Having good habits can help you live better. Here are some tips:

Take Your Medicines

You may be taking more than 1 medicine. There may be times when you may be tempted to skip them. It's important that you take them as advised by your doctor. If you don't, then your symptoms may return.

Ask your doctor for advice on when to take your medicines. Find out what to do if you miss a dose. Use a calendar, sticky notes, or a phone reminder.

Get Enough Sleep

Getting enough sleep can help prevent mood swings. Not getting enough can change your brain chemistry. It can bring on manic episodes. If you are having sleep problems, talk with your doctor. You may be given a medicine that will help you sleep better.

Learn How to Manage Stress

Stress can trigger manic attacks. Make sure that you get plenty of rest. Try to find a job that you like. Try not to take on more than you can handle. Relaxation methods can help you cope with stress. You may want to do meditation, deep breathing, progressive relaxation, yoga, biofeedback, or massage. Make sure you have activities that you enjoy and that relax you.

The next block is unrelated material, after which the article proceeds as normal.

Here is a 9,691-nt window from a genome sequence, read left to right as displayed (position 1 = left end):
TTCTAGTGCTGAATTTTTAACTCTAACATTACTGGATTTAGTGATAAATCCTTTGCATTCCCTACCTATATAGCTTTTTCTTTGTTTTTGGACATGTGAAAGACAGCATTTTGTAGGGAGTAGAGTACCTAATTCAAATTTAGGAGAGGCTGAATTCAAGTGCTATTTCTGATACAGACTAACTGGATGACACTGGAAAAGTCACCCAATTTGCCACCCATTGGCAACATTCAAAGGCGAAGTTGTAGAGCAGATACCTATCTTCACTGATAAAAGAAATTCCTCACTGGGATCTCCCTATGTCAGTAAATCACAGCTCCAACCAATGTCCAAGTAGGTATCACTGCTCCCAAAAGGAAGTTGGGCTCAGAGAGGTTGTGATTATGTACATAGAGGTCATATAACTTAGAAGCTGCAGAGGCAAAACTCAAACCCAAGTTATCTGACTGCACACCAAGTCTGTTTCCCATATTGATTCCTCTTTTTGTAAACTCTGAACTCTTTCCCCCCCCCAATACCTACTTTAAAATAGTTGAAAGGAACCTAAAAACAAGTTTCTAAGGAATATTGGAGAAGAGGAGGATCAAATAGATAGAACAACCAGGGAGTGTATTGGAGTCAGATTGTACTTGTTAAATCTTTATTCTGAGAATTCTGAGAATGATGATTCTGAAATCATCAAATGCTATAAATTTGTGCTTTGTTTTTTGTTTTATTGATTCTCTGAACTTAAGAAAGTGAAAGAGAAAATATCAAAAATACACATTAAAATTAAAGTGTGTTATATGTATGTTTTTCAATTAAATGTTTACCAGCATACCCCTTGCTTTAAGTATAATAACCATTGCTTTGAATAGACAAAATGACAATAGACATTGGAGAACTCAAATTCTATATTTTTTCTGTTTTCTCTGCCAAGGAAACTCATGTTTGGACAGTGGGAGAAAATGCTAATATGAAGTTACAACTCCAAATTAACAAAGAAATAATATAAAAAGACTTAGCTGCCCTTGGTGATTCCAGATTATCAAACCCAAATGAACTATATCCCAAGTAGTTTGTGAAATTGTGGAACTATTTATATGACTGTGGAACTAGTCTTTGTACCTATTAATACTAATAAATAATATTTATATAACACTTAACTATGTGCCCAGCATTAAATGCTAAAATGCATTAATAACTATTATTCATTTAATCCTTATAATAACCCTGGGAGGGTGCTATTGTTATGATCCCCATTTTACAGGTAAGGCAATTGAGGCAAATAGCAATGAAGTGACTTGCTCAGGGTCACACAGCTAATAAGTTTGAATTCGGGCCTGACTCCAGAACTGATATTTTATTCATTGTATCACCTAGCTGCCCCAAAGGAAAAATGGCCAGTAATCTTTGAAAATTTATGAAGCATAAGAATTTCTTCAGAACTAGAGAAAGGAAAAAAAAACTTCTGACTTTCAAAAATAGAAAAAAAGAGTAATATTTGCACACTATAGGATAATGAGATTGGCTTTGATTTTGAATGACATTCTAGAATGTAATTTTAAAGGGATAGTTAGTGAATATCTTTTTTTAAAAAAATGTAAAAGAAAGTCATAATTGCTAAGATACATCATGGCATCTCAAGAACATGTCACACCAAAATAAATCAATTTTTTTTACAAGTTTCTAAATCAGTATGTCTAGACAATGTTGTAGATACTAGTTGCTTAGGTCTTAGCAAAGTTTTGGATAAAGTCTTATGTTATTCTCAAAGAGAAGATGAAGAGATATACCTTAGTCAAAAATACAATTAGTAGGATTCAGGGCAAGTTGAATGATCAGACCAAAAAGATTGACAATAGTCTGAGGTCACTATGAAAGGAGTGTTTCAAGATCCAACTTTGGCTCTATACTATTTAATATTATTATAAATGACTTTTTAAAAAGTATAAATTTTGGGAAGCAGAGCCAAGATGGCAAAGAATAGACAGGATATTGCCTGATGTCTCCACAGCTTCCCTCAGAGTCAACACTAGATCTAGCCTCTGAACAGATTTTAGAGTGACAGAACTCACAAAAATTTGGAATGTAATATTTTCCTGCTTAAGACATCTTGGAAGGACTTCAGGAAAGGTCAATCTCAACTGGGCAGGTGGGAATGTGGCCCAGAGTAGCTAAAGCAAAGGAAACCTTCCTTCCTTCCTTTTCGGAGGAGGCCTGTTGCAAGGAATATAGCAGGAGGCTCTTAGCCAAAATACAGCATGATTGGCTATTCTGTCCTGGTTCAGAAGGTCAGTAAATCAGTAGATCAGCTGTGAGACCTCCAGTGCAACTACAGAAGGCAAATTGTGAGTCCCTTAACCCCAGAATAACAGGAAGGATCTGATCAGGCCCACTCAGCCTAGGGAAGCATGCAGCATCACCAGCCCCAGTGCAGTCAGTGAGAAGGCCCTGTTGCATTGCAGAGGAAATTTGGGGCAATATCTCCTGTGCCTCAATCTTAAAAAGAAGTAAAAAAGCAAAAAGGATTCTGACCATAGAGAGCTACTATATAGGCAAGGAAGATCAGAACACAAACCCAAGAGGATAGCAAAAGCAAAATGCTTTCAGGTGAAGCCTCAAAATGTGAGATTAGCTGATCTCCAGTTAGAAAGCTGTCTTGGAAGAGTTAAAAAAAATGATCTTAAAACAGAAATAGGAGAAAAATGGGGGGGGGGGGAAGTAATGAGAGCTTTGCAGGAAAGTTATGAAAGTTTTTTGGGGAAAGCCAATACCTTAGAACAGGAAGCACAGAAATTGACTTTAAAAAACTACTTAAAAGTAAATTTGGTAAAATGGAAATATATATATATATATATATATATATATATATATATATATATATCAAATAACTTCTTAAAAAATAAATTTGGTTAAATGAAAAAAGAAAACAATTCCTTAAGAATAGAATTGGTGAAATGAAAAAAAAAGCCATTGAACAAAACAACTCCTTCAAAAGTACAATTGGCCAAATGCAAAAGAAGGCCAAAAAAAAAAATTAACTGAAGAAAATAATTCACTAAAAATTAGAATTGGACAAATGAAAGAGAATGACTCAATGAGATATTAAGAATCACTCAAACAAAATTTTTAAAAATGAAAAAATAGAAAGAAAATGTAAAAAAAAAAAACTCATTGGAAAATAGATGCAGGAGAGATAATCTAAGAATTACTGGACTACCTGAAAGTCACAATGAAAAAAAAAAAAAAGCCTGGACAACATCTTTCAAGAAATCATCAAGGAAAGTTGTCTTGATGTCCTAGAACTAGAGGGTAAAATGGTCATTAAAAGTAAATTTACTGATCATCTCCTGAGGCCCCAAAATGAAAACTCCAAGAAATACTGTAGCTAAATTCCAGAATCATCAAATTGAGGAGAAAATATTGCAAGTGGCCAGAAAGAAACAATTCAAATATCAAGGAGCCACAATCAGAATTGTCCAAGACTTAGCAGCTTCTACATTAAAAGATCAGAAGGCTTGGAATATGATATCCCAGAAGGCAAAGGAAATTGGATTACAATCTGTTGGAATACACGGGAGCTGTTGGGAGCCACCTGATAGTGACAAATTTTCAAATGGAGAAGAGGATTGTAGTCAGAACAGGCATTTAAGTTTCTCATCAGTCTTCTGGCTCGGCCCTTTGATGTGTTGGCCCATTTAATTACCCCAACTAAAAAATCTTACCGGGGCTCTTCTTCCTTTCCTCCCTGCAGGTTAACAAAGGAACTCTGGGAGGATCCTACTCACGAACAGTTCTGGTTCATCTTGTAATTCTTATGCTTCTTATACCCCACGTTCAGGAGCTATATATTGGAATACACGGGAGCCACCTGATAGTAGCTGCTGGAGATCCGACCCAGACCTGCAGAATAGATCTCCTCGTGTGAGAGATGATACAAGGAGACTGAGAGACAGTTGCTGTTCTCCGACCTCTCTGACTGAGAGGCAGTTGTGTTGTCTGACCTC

Eat a Healthful Diet

Eat a healthful diet on a regular basis. Your diet should be low in bad fats. It should be rich in whole grains, fresh fruits, and veggies. If your medicines cause weight gain, you may need to cut back on your calories.

Workout Often

Exercising on a regular basis can help you manage stress. It also helps control weight gain and can help increase feelings of well-being.


Bipolar disorder. EBSCO DynaMed website. Available at:https://www.dynamed.com/condition/bipolar-disorder. Updated September 9, 2019. Accessed October 10, 2019.

Bipolar disorder in adults. National Institute of Mental Health website. Available at: http://www.nimh.nih.gov/health/publications/bipolar-disorder-tr-15-3679/index.shtml. Updated October 2018. Accessed October 10, 2019.

Yatham LN, Kennedy SH, et al. Canadian Network for Mood and Anxiety Treatments (CANMAT) and International Society for Bipolar Disorders (ISBD) 2018 guidelines for the management of patients with bipolar disorder. Bipolar Disord. 2018 Mar;20(2):97-170.

Last reviewed September 2019 by EBSCO Medical Review Board Rimas Lukas, MD